- Payment of up to $500 when a member’s personal property is damaged in an assault upon the member in the course of his or her educational employment activities (vehicles and school property are excluded).
Extended Coverage: Medical and related arts endorsement
- Additional coverage is offered to athletic trainers, nurses, physical therapists, occupational therapists or dental hygienists for their rendering, supervising or teaching at schools or other educational units. This option is purchased by the state affiliate. Members enroll with their state affiliate.
NEA’s EEL policy is an occurrence policy. This means that claims arising from covered acts (“occurrence”) during the contract period are covered no matter when the claim is made—whether during that current period or years later. Benefits protect insured NEA members as of the time of the occurrence.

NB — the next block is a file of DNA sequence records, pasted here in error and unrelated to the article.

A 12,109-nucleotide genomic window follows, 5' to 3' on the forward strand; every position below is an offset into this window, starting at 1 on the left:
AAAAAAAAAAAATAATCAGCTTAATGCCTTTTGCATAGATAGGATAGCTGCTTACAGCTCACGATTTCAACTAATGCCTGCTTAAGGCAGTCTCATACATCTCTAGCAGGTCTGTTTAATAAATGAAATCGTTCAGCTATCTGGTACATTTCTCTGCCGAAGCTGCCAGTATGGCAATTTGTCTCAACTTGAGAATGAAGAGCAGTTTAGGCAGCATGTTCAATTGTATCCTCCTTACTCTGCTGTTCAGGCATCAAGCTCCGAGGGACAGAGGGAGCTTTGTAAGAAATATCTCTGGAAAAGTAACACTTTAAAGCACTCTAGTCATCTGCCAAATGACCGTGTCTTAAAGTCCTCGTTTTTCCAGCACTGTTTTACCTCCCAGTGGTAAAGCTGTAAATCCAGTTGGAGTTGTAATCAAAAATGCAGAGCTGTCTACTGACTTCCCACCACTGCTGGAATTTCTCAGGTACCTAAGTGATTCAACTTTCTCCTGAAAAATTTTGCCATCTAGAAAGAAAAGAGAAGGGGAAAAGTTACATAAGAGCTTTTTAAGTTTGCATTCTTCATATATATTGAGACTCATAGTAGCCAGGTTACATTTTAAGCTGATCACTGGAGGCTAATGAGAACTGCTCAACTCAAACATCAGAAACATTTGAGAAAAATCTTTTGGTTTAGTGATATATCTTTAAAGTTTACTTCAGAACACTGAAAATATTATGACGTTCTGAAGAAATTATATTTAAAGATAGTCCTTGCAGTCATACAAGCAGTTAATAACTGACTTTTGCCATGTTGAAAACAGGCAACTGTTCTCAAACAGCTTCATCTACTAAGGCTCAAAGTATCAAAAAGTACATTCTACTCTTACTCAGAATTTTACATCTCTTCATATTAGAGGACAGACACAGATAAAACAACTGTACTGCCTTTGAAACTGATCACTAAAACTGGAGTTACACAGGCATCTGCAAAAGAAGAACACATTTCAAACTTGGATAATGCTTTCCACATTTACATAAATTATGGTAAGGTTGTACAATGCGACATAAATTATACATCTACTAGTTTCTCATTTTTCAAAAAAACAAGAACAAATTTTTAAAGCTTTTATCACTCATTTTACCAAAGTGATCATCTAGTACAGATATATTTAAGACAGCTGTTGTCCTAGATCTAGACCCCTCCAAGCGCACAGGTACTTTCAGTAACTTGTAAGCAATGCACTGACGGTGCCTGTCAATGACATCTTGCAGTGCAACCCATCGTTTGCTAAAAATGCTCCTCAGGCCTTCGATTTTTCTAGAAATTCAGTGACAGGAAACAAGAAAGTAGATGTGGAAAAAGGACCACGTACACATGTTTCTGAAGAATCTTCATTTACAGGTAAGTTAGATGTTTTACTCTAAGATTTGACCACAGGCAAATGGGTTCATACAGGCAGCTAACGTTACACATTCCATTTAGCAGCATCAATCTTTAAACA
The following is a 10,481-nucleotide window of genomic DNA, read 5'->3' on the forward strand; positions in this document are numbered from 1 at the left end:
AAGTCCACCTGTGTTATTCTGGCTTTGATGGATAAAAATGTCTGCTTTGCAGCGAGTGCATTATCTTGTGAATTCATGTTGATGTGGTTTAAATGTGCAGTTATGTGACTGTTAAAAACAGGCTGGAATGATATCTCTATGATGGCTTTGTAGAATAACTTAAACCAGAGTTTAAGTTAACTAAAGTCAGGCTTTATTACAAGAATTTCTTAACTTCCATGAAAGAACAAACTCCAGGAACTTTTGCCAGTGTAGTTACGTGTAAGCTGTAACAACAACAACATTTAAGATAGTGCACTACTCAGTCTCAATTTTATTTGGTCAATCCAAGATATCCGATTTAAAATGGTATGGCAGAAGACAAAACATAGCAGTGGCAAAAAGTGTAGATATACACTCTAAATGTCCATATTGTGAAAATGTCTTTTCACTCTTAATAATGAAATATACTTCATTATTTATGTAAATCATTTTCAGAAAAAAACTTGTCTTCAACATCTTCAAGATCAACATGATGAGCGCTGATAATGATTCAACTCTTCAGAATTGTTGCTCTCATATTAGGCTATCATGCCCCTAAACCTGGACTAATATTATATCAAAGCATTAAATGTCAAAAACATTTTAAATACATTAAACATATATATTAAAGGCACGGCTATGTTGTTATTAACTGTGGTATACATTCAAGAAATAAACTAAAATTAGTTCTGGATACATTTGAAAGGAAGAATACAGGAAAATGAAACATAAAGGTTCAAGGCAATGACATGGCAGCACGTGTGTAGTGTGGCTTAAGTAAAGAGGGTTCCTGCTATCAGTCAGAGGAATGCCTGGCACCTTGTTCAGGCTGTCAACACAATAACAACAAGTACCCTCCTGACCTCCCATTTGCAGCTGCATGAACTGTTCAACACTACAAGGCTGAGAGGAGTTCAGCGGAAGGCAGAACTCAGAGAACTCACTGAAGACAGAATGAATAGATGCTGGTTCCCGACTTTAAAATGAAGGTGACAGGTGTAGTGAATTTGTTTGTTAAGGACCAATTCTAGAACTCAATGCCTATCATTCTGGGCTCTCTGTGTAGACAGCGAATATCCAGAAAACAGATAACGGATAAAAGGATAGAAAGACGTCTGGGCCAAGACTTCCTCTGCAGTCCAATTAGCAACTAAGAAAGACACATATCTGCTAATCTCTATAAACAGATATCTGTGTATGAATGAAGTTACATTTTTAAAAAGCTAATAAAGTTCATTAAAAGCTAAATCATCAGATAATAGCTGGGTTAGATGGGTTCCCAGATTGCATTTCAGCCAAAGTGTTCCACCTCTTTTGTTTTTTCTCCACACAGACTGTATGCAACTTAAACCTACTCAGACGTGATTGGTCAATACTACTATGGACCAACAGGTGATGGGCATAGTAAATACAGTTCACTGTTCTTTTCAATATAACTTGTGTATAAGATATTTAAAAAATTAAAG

The EEL policy covers criminal and civil rights cases, but not cases arising out of the discharge or layoff of a member, or involving other “job rights” issues. These types of cases are covered by the Kate Frank-DuShane Unified Legal Services Program. This policy pays its benefits when other sources of insurance (e.g., a school district professional liability policy) are exhausted.
Commercial liability insurance
In some cases, NEA members may need to obtain additional liability insurance protection for operating a tutoring services business in their own residences. Operating a business (whether compensated or not) is not covered by the member’s personal homeowner’s, renter’s or condo insurance policy, or by the NEA professional liability policy.
As a business, the commercial insurance needed is distinct from the member’s professional liability insurance, under NEA’s EEL insurance, that covers members who tutor students as part of the member’s work for an education institution. Most insurance companies will modify an existing homeowner’s, renter’s or condo policy with a business-pursuits coverage rider (usually called the Permitted Incidental Occupancies—Residence Premises Endorsement).
Contact your insurance representative to inquire about the types of activities that are covered under your homeowner’s, renter’s, or condo insurance policy. Depending on the activity, you may need to obtain a separate commercial liability policy.